To change or not to change the curriculum. Why, how and when.

21st September 2015

To change or not to change the curriculum. Why, how and when.

Wendy Arnold Co-Founder




‘if you keep doing the same thing, you will keep getting the same result’ (Stephen Covey)


So if you are getting the results you aspire to then ‘if it ain’t broken, don’t fix it!’

But if you want to implement change then take advice and learn from the error of others.




One of the core values of ELT Consultants work has been consistency in what we advise our clients with reference to implementation of a new curriculum. Recommendation for policy development and implementation to introducing English as a second/foreign language in Primary schools, according to Enever & Moon (2009) includes


1)    ‘‘The earlier the better’ is not automatically true in all situations

2)    Evidence suggests that hastily implemented early start policies may be ineffective.

3)    To ensure quality and sustainability over time, a planned and phased introductions is important.

4)    For implementation to become effective, schools, parents and local communities need to be involved, together with national, regional and local project teams.

5)    Key factors in achieving quality and sustainability include:

a)    Trained Primary teachers with pedagogical skills in teaching English as a second/foreign language to younger Primary-aged children.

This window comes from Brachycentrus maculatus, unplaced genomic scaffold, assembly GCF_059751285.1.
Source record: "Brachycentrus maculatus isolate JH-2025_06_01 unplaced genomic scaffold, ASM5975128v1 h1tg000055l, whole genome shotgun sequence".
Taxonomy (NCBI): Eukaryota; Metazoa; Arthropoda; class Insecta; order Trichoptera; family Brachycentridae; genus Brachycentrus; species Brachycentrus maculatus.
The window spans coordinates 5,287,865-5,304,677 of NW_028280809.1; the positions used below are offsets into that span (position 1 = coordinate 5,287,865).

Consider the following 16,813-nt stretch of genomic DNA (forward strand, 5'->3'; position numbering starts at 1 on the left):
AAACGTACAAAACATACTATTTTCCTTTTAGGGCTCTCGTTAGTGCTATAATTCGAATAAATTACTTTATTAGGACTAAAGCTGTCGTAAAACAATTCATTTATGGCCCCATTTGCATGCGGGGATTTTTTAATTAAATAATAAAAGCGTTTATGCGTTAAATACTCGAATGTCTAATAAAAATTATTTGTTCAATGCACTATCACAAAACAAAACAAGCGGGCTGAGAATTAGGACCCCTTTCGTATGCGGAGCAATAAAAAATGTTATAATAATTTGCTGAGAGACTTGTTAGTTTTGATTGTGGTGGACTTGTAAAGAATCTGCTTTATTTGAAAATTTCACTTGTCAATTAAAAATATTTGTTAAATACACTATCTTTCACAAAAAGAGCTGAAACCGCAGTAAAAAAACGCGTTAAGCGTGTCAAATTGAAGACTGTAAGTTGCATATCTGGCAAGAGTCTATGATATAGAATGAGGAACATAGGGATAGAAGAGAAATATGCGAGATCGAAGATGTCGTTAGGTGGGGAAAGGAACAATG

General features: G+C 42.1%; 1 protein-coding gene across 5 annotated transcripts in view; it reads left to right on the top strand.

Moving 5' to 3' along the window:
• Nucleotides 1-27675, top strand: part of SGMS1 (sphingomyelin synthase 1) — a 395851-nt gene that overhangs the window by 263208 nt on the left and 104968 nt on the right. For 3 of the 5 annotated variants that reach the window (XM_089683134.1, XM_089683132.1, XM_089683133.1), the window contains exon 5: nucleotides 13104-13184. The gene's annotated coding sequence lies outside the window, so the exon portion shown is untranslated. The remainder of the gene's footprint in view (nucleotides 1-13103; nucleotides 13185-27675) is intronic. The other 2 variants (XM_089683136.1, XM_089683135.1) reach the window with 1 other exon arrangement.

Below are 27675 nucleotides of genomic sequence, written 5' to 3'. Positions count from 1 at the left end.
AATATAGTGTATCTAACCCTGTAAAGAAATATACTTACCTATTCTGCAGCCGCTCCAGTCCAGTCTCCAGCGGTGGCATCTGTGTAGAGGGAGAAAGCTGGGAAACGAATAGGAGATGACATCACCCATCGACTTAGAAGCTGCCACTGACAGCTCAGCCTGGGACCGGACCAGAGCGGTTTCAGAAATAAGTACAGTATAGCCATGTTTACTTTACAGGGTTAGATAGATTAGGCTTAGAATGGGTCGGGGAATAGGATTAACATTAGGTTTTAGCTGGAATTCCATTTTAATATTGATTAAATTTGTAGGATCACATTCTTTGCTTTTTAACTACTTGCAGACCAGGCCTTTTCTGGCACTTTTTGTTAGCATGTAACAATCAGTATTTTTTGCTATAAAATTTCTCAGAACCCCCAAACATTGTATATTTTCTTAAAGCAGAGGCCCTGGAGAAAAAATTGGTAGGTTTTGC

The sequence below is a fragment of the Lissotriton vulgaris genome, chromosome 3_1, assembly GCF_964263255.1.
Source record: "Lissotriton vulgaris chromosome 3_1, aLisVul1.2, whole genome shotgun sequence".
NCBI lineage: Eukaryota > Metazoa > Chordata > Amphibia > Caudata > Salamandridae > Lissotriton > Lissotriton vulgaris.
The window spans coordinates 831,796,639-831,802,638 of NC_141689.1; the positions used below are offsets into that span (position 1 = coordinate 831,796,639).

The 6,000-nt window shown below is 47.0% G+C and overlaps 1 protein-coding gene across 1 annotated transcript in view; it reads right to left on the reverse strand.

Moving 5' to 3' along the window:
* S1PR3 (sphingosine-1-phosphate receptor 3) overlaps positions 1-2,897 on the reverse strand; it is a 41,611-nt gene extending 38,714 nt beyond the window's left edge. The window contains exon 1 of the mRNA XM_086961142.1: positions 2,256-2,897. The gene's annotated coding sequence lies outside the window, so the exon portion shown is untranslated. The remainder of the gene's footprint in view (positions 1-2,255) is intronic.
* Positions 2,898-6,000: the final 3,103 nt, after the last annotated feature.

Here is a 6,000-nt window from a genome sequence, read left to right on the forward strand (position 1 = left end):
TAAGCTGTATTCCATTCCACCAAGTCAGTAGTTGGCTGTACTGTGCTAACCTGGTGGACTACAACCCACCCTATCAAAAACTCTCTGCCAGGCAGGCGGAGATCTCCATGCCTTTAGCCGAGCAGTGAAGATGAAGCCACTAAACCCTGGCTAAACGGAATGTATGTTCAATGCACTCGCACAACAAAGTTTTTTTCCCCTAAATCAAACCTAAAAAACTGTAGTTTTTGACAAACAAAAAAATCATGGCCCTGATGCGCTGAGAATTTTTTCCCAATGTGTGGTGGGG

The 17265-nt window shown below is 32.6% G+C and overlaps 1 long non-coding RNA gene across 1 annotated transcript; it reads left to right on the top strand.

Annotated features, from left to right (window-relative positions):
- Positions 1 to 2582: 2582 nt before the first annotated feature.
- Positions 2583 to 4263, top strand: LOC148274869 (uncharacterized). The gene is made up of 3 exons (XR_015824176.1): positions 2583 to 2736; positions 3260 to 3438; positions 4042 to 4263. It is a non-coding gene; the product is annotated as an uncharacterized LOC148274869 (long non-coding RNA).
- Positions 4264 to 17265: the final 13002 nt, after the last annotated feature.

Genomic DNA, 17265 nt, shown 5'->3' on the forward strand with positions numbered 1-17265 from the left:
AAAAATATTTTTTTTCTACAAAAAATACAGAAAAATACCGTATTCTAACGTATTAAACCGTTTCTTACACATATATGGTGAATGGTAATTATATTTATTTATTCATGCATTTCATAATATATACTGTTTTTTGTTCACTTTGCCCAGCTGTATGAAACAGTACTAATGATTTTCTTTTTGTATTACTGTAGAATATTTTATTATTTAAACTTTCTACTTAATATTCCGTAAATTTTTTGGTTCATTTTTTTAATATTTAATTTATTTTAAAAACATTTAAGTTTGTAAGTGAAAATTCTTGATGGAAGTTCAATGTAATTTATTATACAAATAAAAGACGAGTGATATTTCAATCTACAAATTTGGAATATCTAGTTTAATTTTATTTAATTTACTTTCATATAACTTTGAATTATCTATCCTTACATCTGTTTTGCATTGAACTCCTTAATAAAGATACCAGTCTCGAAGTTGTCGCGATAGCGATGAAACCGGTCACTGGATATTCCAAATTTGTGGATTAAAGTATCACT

b)    Teachers with a minimum competency level in English of B1 level (as described by the Common European Framework of Reference for Languages)

c)    Age-appropriate and culturally appropriate teaching materials are vital.

d)    Substantial institutional support for the initiative is needed.

e)    Ongoing local workshops/training should be provided to support teachers in developing skills over time.

f)      A phased introduction may be more effective – starting with the upper Primary then gradually extending to the lower Primary years.


A further 6 recommendations follow, ending with


12) Education reform needs time. Quality cannot be achieved overnight.’




Considering the above and my own experiences, I continue to be disappointed that the support that teachers get still does not meet the needs required for effective implementation. So this would be my no. 1 criteria.


1.    Start implementation when you have enough English speaking and Primary trained teachers!


Another surprise is how stakeholders who can easily adversely impact on implementation, are not involved, and so my no. 2 criteria would be


2.    Engage with parents, local communities, schools (senior management teams especially); national, regional and local project teams who support the teachers in the field; pre-service is crux so make sure that institutes who train teachers understand what is needed.


And in my top 3 would be


3.    ‘joined up thinking’ between those who will implement and enforce change, particularly, curriculum, teacher training, supervisory and assessment departments. They need to communicate clearly and openly between themselves whether it’s at Ministry of Education or language school level. Their connected and joined up thinking roles will ensure a clearer vision.


And we at ELT-Consultants hope to work closely with new clients to help direct them to these goals for success.




Enever, J, Moon, J (2009) ‘New global contexts for teaching Primary ELT:Change and challenge’ in J.Enever, J. Moon and U.Raman (eds) Young Learner English Language Policy and Implementation:International Perspectives. Uk:Garnet Education

Back to news